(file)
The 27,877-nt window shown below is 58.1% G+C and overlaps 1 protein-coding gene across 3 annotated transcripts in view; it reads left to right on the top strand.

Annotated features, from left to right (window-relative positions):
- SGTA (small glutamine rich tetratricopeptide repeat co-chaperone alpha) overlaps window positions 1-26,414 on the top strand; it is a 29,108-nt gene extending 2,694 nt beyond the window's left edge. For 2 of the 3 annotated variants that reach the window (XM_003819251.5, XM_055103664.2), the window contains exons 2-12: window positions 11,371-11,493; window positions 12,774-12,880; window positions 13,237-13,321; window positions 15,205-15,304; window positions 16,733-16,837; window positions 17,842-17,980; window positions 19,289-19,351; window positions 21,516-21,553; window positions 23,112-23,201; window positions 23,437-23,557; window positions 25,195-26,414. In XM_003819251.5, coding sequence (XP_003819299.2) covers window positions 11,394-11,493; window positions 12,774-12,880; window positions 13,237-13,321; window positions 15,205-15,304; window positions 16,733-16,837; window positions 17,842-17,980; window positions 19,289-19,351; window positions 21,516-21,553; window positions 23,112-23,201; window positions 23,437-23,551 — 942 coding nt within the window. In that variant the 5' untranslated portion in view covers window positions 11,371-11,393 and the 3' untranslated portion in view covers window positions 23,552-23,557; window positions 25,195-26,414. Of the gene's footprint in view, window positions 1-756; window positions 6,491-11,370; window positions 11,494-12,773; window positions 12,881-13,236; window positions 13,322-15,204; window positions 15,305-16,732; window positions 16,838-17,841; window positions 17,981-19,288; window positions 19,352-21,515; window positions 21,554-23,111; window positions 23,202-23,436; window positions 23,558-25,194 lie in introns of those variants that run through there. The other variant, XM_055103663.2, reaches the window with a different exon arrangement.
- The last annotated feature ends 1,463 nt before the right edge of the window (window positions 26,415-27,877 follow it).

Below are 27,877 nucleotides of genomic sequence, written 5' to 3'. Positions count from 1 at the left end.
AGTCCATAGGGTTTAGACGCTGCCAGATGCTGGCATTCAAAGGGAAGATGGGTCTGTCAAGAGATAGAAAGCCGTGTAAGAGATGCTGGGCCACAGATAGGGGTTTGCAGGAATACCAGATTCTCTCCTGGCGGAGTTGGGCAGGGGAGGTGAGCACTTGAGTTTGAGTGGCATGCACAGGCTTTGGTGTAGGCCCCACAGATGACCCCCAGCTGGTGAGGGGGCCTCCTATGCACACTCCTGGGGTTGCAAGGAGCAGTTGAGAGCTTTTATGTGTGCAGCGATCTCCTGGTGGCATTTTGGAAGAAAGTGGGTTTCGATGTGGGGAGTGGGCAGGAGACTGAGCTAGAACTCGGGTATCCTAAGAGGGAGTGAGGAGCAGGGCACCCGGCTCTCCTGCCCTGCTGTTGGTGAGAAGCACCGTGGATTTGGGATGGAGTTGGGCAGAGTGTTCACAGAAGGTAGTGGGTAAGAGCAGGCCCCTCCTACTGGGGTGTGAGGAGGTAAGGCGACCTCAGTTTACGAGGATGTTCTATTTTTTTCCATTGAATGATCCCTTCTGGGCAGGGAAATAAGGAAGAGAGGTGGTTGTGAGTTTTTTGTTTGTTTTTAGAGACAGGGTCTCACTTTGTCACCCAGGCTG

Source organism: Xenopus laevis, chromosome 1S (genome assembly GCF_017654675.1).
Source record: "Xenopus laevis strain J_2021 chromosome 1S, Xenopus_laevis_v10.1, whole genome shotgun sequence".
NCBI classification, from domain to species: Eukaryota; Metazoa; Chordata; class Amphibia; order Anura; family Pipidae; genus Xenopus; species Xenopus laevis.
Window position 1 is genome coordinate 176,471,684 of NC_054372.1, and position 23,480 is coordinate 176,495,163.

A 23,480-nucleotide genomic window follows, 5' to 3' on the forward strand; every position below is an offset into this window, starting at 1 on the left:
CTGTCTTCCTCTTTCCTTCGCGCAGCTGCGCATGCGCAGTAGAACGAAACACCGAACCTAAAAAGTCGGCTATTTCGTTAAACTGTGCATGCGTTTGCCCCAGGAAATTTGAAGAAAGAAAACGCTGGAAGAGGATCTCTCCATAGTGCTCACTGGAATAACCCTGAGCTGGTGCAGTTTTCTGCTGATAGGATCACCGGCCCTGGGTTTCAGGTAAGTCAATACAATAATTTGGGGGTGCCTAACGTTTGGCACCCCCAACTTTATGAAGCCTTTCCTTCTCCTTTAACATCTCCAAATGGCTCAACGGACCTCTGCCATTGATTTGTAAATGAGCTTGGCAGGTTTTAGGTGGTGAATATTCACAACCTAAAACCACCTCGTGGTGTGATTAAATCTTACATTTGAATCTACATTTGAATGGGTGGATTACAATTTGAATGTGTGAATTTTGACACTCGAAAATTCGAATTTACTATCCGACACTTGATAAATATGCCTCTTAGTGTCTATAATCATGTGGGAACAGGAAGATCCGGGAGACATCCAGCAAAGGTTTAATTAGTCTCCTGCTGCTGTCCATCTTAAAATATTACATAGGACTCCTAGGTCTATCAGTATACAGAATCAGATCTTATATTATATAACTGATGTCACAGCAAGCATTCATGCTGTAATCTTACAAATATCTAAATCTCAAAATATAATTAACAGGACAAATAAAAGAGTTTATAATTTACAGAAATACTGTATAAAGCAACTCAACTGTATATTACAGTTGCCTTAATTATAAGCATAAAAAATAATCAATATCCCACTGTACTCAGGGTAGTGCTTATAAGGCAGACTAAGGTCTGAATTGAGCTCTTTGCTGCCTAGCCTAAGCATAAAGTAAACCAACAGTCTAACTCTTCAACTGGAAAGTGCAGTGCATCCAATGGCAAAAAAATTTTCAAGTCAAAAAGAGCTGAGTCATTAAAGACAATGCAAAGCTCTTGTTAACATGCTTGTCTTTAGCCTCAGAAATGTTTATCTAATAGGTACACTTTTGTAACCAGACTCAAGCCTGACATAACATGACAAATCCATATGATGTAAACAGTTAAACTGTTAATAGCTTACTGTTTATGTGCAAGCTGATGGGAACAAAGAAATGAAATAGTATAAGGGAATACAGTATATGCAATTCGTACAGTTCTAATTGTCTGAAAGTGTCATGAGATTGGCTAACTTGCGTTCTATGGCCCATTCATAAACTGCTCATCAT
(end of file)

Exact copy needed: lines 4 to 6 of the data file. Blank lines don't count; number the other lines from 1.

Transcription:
- The last annotated feature ends 1,463 nt before the right edge of the window (window positions 26,415-27,877 follow it).

Below are 27,877 nucleotides of genomic sequence, written 5' to 3'. Positions count from 1 at the left end.
AGTCCATAGGGTTTAGACGCTGCCAGATGCTGGCATTCAAAGGGAAGATGGGTCTGTCAAGAGATAGAAAGCCGTGTAAGAGATGCTGGGCCACAGATAGGGGTTTGCAGGAATACCAGATTCTCTCCTGGCGGAGTTGGGCAGGGGAGGTGAGCACTTGAGTTTGAGTGGCATGCACAGGCTTTGGTGTAGGCCCCACAGATGACCCCCAGCTGGTGAGGGGGCCTCCTATGCACACTCCTGGGGTTGCAAGGAGCAGTTGAGAGCTTTTATGTGTGCAGCGATCTCCTGGTGGCATTTTGGAAGAAAGTGGGTTTCGATGTGGGGAGTGGGCAGGAGACTGAGCTAGAACTCGGGTATCCTAAGAGGGAGTGAGGAGCAGGGCACCCGGCTCTCCTGCCCTGCTGTTGGTGAGAAGCACCGTGGATTTGGGATGGAGTTGGGCAGAGTGTTCACAGAAGGTAGTGGGTAAGAGCAGGCCCCTCCTACTGGGGTGTGAGGAGGTAAGGCGACCTCAGTTTACGAGGATGTTCTATTTTTTTCCATTGAATGATCCCTTCTGGGCAGGGAAATAAGGAAGAGAGGTGGTTGTGAGTTTTTTGTTTGTTTTTAGAGACAGGGTCTCACTTTGTCACCCAGGCTG